Beneath the surface, though, there are other stories and messages that are equally rewarding and subversive to those who look for such things in pop culture's racial messaging. Contrary to the conventions of Hollywood, Tarantino allowed the titular black hero (played by Oscar-winner Jamie Foxx) to live through the closing credits. The white sidekick, Dr. King Schultz (played by Christoph Waltz), was a catalyst to the title character's self-actualization. He wasn't Django's savior. It's a subtle thing, but one that turns the "noble other" motif of black or Native American sidekick on its head.
To be sure, the movie was a send-up of Hollywood — and Italian — westerns. For a convenient reason, those movies rendered black people nonexistent. Slavery was concurrent with the western expansion that undergirded the cowboy theme. Historically, filmmakers didn't know how to deal with Manifest Destiny and slavery at the same time, so they omitted the inconvenient parts of history. When did anyone see an African-American in a movie or television western with Roy Rogers, Gene Autry, or Audie Murphy?
Tarantino, on the other hand, wanted to put the two together, allowing the improbable storyline of a vengeance-seeking, lovelorn, black cowboy-turned-bounty-hunter, who confronts slavery, racism, and the other unmentionables of the Western genre. I loved that, too.
Movies aren't always letter-perfect truth telling. To make them so would wring the pleasure out of the story. Veracity often just isn't very entertaining. But Django Unchained is pure escapism. I found it shared more in common with another Western that featured an equally improbable black-cowboy leading character, Mel Brooks's 1974 Blazing Saddles — only Tarantino's film included heaps of blood-spattering violence.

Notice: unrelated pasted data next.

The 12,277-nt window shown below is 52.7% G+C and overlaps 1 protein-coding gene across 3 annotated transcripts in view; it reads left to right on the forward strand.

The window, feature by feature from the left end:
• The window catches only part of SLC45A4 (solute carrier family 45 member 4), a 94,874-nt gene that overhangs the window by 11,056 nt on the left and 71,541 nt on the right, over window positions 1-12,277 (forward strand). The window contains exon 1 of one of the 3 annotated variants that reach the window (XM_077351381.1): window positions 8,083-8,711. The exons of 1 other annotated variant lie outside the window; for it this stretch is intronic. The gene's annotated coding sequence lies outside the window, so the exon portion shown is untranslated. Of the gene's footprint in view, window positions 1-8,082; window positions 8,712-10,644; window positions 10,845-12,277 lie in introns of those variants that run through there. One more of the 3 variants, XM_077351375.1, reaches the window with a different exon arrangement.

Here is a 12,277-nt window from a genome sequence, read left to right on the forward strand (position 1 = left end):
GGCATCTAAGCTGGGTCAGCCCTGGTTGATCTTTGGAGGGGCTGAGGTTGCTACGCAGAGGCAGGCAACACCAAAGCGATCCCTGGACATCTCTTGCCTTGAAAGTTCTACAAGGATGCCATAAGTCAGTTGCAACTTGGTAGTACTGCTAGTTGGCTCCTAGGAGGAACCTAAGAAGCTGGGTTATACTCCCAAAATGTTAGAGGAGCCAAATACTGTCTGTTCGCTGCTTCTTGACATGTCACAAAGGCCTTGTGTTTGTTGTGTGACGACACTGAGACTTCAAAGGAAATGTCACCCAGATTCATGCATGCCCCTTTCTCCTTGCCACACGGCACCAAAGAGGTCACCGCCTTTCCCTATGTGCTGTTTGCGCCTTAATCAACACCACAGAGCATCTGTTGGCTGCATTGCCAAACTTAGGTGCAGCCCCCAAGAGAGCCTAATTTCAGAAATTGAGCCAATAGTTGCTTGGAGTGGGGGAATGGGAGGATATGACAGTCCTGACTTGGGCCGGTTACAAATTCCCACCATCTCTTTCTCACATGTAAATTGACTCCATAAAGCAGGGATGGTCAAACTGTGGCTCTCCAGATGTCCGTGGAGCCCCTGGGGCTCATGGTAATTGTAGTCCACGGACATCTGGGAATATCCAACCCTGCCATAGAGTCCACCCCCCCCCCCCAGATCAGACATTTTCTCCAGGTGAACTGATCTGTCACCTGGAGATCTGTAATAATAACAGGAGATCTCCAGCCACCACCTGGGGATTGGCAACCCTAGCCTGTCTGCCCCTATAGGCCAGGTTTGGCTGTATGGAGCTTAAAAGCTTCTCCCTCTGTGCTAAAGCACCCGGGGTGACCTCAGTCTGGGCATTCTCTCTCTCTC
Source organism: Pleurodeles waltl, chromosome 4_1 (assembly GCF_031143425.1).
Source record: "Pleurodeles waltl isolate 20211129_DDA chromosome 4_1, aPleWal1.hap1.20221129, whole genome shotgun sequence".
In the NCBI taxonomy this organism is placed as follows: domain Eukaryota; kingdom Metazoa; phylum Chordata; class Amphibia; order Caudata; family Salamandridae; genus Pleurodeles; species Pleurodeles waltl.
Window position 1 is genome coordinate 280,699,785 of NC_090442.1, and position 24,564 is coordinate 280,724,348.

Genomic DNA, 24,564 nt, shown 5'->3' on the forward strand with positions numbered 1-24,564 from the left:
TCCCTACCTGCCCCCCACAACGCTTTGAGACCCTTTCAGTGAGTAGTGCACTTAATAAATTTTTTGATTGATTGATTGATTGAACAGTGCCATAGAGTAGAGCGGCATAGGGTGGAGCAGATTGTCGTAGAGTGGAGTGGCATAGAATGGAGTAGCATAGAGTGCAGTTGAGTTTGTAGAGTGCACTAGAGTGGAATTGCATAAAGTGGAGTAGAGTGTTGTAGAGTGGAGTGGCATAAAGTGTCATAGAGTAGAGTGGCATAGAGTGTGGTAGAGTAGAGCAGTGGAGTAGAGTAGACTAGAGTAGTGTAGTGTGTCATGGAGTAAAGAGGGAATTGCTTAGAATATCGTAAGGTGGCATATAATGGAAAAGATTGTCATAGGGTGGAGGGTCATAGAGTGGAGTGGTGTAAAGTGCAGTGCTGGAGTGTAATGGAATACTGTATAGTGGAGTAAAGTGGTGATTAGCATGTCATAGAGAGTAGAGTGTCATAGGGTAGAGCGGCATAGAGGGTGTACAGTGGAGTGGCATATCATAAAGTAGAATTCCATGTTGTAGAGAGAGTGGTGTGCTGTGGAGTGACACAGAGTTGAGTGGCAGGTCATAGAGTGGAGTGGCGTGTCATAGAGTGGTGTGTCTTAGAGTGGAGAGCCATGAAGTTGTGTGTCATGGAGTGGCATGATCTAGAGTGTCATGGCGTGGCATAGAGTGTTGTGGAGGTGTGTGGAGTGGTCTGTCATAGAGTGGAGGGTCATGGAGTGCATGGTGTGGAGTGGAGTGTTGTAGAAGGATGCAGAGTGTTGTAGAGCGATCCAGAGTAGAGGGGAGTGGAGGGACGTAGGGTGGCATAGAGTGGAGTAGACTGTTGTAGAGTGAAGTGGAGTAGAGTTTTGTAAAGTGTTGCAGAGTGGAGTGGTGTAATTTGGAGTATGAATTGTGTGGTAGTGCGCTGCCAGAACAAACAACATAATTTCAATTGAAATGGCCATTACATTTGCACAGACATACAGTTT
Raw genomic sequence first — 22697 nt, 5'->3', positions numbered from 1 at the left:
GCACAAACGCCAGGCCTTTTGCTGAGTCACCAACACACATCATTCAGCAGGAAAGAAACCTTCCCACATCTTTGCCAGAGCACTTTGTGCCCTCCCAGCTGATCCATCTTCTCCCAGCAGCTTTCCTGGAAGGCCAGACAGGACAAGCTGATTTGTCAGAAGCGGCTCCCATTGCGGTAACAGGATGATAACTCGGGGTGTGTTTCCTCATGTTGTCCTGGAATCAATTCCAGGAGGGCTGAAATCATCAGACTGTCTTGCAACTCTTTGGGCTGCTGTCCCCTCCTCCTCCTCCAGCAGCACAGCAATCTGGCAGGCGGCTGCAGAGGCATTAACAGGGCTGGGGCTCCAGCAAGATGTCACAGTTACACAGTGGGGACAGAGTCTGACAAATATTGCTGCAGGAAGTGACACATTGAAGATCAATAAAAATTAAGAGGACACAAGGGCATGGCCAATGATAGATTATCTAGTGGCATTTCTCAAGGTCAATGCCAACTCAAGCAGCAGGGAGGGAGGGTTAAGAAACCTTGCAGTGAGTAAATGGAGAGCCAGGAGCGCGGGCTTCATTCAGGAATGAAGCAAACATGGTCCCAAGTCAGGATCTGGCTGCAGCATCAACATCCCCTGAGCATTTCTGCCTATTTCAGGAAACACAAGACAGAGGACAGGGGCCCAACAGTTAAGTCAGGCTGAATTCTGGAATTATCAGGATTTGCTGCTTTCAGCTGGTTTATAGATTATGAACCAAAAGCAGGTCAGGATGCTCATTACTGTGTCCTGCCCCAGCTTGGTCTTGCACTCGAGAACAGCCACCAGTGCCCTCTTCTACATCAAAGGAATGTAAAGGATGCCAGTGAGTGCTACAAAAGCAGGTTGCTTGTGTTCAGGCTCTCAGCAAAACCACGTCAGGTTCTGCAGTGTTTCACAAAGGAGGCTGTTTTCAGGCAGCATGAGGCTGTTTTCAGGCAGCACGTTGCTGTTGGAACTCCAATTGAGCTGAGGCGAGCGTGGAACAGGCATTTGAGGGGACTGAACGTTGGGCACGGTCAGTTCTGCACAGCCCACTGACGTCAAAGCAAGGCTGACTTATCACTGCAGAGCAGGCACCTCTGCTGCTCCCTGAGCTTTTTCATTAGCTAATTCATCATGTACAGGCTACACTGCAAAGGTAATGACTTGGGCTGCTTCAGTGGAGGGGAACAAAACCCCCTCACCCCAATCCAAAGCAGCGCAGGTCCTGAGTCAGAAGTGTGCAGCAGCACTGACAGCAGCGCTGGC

About the violence that has become a hallmark of Tarantino's films: There's so much of it and the scenes are so splatter happy that I stopped being alarmed after the first 10 minutes. Of course, there's a danger in that reaction, especially in these post-Newtown, Connecticut, days. But that's not a racial issue as much as a contemporary cultural one.
The outlandish shootouts in Django Unchained resemble the scenes of Wile E. Coyote in a Road Runner cartoon being knocked off a cliff, run over by a truck, and having an anvil dropped on his head. When you see the amounts and kinds of violence in this movie, you become desensitized and stop taking any of it seriously. Unfortunately.
Indeed, toward the end there's an extremely gore-filled shootout that Django amazingly survives. It's utter fantasy. But wait."¦ There's more to come. The closing violence is so incredible as to be laugh-out-loud funny, even if a woman is among those shot dead.
Bottom line: Despite Spike Lee's objections, Django Unchained isn't as racially offensive as it is an entertainingly escapist and disturbingly thought-provoking movie. Isn't that what art is supposed to be?
Sam Fulwood III is a Senior Fellow at the Center for American Progress and Director of the CAP Leadership Institute. His work with the Center's Progress 2050 project examines the impact of policies on the nation when there will be no clear racial or ethnic majority by the year 2050.